Taking Sports to the IMAX
As a documentary filmmaker and a surfer, I have always looked at sports and the pursuit of physical excellence as the perfect metaphor for freedom and human expression in nature, a theme that has consistently worked its way into almost all of my films.
As a young kid growing up in Corona Del Mar, California in the late 1950s and '60s, my two biggest loves were surfing and the movies. At the time, it seemed only natural for me to pick up an 8mm camera so I could film the local action and entertain my surfing buddies. The challenge was getting the camera as close to the action as possible in order to give audiences the sensation of being right there on a surfboard of their own, riding the tube on the inside of a wave. I shot a lot of the footage from my own unsteady longboard, and you can imagine the wipeouts we had!
The audiences loved those early surf films, films like A Cool Wave of Color and Five Summer Stories, which gave me an understanding that would prove useful in what would become another great love of mine-70mm large-format filmmaking.
When I began making large-format IMAX@ theatre films in the early 1970s the format was still in its infancy. My late partner Jim Freeman and I knew that the format's crystal clear 15/70 perf images projected onto screens over 80 feet tall gave us the perfect opportunity to create a visceral cinematic experience unlike any the audience had ever had before. The key would be finding dramatic moments worthy of being projected onto these giant screens. The world of sports, with its dazzling performers of physical daring and poetry, became a rich source of stunning visual images for us to explore.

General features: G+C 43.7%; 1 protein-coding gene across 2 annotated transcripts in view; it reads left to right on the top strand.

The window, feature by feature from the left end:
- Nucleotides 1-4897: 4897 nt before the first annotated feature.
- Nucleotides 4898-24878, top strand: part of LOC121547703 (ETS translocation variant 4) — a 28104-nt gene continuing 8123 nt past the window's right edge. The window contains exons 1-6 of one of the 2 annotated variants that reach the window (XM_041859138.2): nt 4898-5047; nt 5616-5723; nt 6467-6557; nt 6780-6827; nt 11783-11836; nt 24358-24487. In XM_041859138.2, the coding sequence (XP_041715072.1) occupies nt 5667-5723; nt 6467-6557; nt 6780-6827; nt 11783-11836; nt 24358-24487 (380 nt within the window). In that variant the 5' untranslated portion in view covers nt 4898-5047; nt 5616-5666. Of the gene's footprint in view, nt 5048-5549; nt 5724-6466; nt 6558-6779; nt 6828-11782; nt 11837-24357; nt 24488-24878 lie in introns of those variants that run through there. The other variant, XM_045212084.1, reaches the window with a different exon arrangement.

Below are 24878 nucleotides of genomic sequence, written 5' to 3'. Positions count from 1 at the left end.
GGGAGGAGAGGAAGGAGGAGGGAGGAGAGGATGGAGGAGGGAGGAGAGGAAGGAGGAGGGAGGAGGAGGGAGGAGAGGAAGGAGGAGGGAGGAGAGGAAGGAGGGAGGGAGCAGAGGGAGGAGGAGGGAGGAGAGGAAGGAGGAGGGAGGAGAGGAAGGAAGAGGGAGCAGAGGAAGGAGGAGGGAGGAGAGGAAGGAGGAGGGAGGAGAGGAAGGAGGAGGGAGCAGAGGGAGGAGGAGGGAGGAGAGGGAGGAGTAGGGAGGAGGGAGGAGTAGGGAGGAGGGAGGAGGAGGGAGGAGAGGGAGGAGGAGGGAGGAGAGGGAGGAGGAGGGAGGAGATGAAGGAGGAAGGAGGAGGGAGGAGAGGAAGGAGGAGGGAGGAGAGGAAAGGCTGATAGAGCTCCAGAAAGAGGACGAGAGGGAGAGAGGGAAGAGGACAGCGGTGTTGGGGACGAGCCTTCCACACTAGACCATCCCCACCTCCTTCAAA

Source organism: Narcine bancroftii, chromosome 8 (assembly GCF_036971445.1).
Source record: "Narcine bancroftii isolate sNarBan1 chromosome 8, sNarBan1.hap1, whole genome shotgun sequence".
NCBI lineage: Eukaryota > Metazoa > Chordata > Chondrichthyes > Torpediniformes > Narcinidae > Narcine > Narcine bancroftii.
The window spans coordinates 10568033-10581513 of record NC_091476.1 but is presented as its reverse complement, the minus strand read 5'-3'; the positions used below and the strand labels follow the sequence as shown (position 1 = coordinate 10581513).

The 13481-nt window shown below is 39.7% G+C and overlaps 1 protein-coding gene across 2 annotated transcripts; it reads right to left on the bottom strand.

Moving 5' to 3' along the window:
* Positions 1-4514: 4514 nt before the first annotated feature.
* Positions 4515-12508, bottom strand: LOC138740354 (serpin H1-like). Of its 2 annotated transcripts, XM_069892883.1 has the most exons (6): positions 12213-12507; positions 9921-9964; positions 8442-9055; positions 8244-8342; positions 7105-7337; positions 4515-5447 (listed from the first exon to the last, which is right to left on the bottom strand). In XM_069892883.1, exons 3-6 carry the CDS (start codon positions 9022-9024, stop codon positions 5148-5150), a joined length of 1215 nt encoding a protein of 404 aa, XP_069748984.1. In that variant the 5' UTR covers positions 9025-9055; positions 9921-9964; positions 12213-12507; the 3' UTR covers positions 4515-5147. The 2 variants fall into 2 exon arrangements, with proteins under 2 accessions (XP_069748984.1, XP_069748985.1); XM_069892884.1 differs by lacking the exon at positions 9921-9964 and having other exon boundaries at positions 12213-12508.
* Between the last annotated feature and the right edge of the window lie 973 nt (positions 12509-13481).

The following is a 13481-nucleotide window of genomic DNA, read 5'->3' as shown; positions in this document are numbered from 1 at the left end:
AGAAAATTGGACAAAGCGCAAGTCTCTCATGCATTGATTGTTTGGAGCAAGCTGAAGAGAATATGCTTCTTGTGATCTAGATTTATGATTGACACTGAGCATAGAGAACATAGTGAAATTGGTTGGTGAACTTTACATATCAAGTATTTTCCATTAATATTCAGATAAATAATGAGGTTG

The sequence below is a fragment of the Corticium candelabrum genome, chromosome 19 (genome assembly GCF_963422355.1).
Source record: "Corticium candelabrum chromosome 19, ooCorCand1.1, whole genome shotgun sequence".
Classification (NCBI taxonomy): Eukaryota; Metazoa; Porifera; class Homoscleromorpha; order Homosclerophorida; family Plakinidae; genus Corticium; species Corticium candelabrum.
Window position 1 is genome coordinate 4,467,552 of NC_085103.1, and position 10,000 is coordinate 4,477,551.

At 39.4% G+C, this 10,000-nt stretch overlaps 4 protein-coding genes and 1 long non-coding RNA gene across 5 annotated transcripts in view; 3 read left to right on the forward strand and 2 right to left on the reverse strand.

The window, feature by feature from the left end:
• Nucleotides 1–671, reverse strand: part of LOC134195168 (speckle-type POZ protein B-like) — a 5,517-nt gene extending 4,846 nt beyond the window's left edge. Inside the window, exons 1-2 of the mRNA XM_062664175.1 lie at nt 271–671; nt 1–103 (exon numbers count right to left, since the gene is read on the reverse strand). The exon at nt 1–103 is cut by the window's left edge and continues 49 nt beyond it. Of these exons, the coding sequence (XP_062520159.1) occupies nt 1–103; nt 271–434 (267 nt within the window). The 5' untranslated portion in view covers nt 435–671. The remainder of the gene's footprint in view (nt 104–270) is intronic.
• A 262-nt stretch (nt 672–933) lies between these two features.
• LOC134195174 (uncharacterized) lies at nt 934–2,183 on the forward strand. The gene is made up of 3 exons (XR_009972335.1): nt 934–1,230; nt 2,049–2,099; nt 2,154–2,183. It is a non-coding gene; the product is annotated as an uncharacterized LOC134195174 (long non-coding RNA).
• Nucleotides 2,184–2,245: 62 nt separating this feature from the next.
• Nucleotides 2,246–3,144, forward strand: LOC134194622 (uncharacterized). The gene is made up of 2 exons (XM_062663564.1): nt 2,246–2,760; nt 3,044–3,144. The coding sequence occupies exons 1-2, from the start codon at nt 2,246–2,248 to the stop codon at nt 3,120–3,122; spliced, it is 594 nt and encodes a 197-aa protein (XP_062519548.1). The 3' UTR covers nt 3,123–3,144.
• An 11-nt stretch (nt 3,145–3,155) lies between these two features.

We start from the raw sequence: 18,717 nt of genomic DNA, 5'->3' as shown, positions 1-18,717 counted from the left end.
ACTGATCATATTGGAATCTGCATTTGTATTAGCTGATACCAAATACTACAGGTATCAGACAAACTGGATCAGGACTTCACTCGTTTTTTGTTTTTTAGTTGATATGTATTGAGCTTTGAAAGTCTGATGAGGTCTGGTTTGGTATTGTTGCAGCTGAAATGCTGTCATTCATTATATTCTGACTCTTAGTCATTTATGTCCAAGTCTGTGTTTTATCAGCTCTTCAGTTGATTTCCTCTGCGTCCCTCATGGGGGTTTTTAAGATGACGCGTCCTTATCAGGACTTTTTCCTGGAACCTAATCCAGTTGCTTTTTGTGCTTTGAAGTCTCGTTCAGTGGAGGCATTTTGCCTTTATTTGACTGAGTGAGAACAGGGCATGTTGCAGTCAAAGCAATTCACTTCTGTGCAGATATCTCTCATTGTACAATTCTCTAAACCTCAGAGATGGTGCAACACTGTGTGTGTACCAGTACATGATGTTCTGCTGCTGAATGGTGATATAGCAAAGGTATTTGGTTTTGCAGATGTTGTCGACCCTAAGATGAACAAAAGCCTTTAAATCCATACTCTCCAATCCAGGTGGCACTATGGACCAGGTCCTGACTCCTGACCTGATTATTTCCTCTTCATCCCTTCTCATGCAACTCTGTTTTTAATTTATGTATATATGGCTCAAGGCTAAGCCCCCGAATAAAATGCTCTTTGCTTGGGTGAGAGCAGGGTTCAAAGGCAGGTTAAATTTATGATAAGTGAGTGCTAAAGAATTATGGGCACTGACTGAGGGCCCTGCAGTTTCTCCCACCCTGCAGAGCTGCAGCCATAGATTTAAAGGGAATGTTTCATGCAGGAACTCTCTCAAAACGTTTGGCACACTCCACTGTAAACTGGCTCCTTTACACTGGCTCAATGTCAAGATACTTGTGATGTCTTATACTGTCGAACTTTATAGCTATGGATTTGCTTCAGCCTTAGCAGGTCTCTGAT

Working with the bulk of the typical 80-pound IMAX® camera created its own unique challenges, but still we managed to get that camera into some crazy situations for some hair raising scenes, all with the help of remarkable athletes. We sent the IMAX® camera racing down a ski-slope with a professional downhill ski racer for a scene in To The Limit.We sent it hurtling out of an airplane strapped to the chest of a sky-surfer for Adventures In Wild California, and we hauled it up to the summit of Mt. Everest with a team of renowned mountain climbers for Everest. These athlete-cinematographers came back with some of the most dramatic, awe-inspiring images of people pushing their physical limits that I have ever seen.
Large-format audiences crave this kind of visual drama, in fact it's what they've come to expect. It's what we call the "large-format experience" and it's what makes such ardent fans of large-format films. For me, personally, working with such gifted athletes and dedicated individuals has inspired me to continue pushing my own limits as a filmmaker and to keep on dreaming up new ideas that will keep the audience coming back again and again.
Greg MacGillivray has directed 24 large-format films and is the president of MacGillivray Freeman Films in Laguna Beach, California. In 1996, To Fly! was selected by the Library of Congress for inclusion in the National Film Registry. In 1995, The Living Sea was nominated for an Academy Award for Best Documentary/Short Subject, and in 1998, Everest became the first large-format film to hit the top ten box office chart. Everest is expected to become the highest grossing documentary in history. The company recently released Dolphins (March 2000), the third film in its Great Adventure Film Series, which will be followed by Journey Into Amazing Caves in March 2001. For more information, visit www.macgillivrayfreemanfilms.com